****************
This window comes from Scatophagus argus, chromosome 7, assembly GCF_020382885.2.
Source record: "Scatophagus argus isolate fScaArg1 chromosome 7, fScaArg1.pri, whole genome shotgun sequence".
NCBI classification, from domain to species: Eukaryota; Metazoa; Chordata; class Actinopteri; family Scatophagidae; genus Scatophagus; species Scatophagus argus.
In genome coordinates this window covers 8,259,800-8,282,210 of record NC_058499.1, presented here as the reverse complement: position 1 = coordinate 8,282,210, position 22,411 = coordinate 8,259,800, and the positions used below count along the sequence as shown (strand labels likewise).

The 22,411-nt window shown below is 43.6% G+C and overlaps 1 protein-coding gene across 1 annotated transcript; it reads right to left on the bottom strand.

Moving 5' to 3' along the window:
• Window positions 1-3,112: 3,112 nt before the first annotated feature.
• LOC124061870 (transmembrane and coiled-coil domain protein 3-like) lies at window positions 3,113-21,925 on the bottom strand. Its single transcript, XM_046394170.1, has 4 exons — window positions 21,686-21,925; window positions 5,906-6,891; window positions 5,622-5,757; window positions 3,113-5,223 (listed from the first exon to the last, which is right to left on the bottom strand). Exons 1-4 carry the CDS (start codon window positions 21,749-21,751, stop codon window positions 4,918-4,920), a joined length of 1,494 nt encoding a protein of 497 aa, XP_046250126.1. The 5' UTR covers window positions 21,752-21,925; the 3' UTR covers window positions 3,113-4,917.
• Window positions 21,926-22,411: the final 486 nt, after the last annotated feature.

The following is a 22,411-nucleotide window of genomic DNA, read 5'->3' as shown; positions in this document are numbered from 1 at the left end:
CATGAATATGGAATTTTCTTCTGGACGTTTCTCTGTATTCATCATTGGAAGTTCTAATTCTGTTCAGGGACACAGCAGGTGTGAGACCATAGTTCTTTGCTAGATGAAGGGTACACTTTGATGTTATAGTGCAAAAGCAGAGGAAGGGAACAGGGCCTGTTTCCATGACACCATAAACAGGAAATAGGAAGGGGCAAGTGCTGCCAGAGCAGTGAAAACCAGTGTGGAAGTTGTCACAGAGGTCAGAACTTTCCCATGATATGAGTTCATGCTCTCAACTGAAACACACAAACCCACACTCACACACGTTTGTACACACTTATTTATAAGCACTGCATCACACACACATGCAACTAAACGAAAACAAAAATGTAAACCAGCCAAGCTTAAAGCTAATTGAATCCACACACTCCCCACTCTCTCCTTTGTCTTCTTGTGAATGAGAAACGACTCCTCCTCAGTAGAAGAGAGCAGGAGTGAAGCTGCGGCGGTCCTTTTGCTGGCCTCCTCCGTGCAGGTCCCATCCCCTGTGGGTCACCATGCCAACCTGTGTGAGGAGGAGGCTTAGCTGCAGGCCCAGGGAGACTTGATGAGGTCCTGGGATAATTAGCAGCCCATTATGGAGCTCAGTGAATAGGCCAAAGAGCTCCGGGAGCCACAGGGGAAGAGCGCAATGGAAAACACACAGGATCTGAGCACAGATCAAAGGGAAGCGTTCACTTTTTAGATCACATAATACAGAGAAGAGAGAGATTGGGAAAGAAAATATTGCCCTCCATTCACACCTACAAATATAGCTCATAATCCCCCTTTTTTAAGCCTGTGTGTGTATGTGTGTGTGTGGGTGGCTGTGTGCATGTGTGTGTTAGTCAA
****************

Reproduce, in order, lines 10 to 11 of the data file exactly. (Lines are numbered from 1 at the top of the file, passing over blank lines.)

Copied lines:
The following is a 22,411-nucleotide window of genomic DNA, read 5'->3' as shown; positions in this document are numbered from 1 at the left end:
CATGAATATGGAATTTTCTTCTGGACGTTTCTCTGTATTCATCATTGGAAGTTCTAATTCTGTTCAGGGACACAGCAGGTGTGAGACCATAGTTCTTTGCTAGATGAAGGGTACACTTTGATGTTATAGTGCAAAAGCAGAGGAAGGGAACAGGGCCTGTTTCCATGACACCATAAACAGGAAATAGGAAGGGGCAAGTGCTGCCAGAGCAGTGAAAACCAGTGTGGAAGTTGTCACAGAGGTCAGAACTTTCCCATGATATGAGTTCATGCTCTCAACTGAAACACACAAACCCACACTCACACACGTTTGTACACACTTATTTATAAGCACTGCATCACACACACATGCAACTAAACGAAAACAAAAATGTAAACCAGCCAAGCTTAAAGCTAATTGAATCCACACACTCCCCACTCTCTCCTTTGTCTTCTTGTGAATGAGAAACGACTCCTCCTCAGTAGAAGAGAGCAGGAGTGAAGCTGCGGCGGTCCTTTTGCTGGCCTCCTCCGTGCAGGTCCCATCCCCTGTGGGTCACCATGCCAACCTGTGTGAGGAGGAGGCTTAGCTGCAGGCCCAGGGAGACTTGATGAGGTCCTGGGATAATTAGCAGCCCATTATGGAGCTCAGTGAATAGGCCAAAGAGCTCCGGGAGCCACAGGGGAAGAGCGCAATGGAAAACACACAGGATCTGAGCACAGATCAAAGGGAAGCGTTCACTTTTTAGATCACATAATACAGAGAAGAGAGAGATTGGGAAAGAAAATATTGCCCTCCATTCACACCTACAAATATAGCTCATAATCCCCCTTTTTTAAGCCTGTGTGTGTATGTGTGTGTGTGGGTGGCTGTGTGCATGTGTGTGTTAGTCAA